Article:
Port

Hierarchy of Settlements

Cities such as Liverpool and Southampton both originally served as ports. At present, both cities do still function as ports, however this function has grown less significant. Liverpool and Southampton no longer serve as just ports and are now multifunctional. 

Market Town

Hierarchy of Settlements

In the past, Watford primarily served as a market town. Today, although Watford still does have a regular market, it has grown to be more than its original function and is now a bustling multifunctional centre. 

Resort

Hierarchy of Settlements

In the Victorian era, Southport in Liverpool was a famous seaside resort. Now, it has developed into a settlement with multiple functions, including being a commuter settlement for Liverpool. 

Natural resources

Sheffield is situated in a region rich in natural resources. This allowed Sheffield to grow in size and importance as a centre in the steel and iron industry. Steel continues to be produced in Sheffield, although it is no longer its primary function. Today, Sheffield is a thriving city with multiple functions.

Settlement Hierarchy 

The hierarchy of settlements is a ranking of settlements based on their size and shape. A settlement hierarchy can be made by grouping and classifying the settlements in a region or country into a rank order. Settlements may either be ranked according to the size of their population, or by the type and range of their functions and services. 

On the bottom of the hierarchy are the settlements with the lowest population and the lowest number of services. Generally, these lower-level settlements are expected to be the most commonly occurring since they do not require the same great effort needed to sustain larger settlements. As you ascend through the hierarchy, the size of the settlement increases along with the distance between similar sized settlements. For example, there are more villages than towns, more towns than cities, and more cities than conurbations.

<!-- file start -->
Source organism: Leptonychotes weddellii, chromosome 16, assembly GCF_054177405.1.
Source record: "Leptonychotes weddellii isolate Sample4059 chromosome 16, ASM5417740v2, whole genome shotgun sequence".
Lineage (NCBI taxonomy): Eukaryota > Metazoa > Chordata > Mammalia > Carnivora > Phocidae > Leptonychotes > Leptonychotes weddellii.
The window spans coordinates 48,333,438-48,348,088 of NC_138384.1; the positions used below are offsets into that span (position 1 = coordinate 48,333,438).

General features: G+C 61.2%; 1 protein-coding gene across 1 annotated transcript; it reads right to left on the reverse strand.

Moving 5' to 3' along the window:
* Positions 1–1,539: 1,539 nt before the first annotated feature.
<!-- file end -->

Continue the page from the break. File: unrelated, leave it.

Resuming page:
On the hierarchy itself, the small but common settlement types are depicted as wide bars while the large but uncommon settlements are depicted as bars that get smaller and smaller. Ultimately, the settlement hierarchy takes up the shape of a triangle. 

The number of services that a settlement provides increases along with the settlement’s size. Small settlements would often only provide low-order services. These include post offices, doctors, and newsagents. Larger settlements such as large towns, cities, and conurbations are capable of providing both low and high-order services. Some examples of high-order services include hospitals, leisure centres, and chain stores. 

Services that sell high order goods have a higher threshold than those selling low order goods. Simply put, this means that in order to be profitable, these services require the patronage of more people. Hence, services such as department stores would only be found in larger settlements. On the other hand, services that sell lower order goods such as newsagents can be comfortably supported by smaller settlements. This also suggests that there are more small newsagents than there are big department stores. 

It can also be observed that as a settlement increases in size, so does its sphere of influence. Smaller settlements do not have spheres of influence as large as those of large settlements and conurbations. Due to the different facilities and services offered by larger settlements, they attract a lot more people. For example, London is a city with a global sphere of influence, attracting people from all around the world. On the other hand, small hamlets or villages typically only have a sphere of influence of a handful of kilometres. 

Levels of the hierarchy

Isolated dwelling

An isolated dwelling is the smallest but most common form of settlement. Found at the base of the settlement hierarchy, the isolated dwelling is a settlement with only a handful of households. Isolated dwellings have little need for services, and at times have none at all.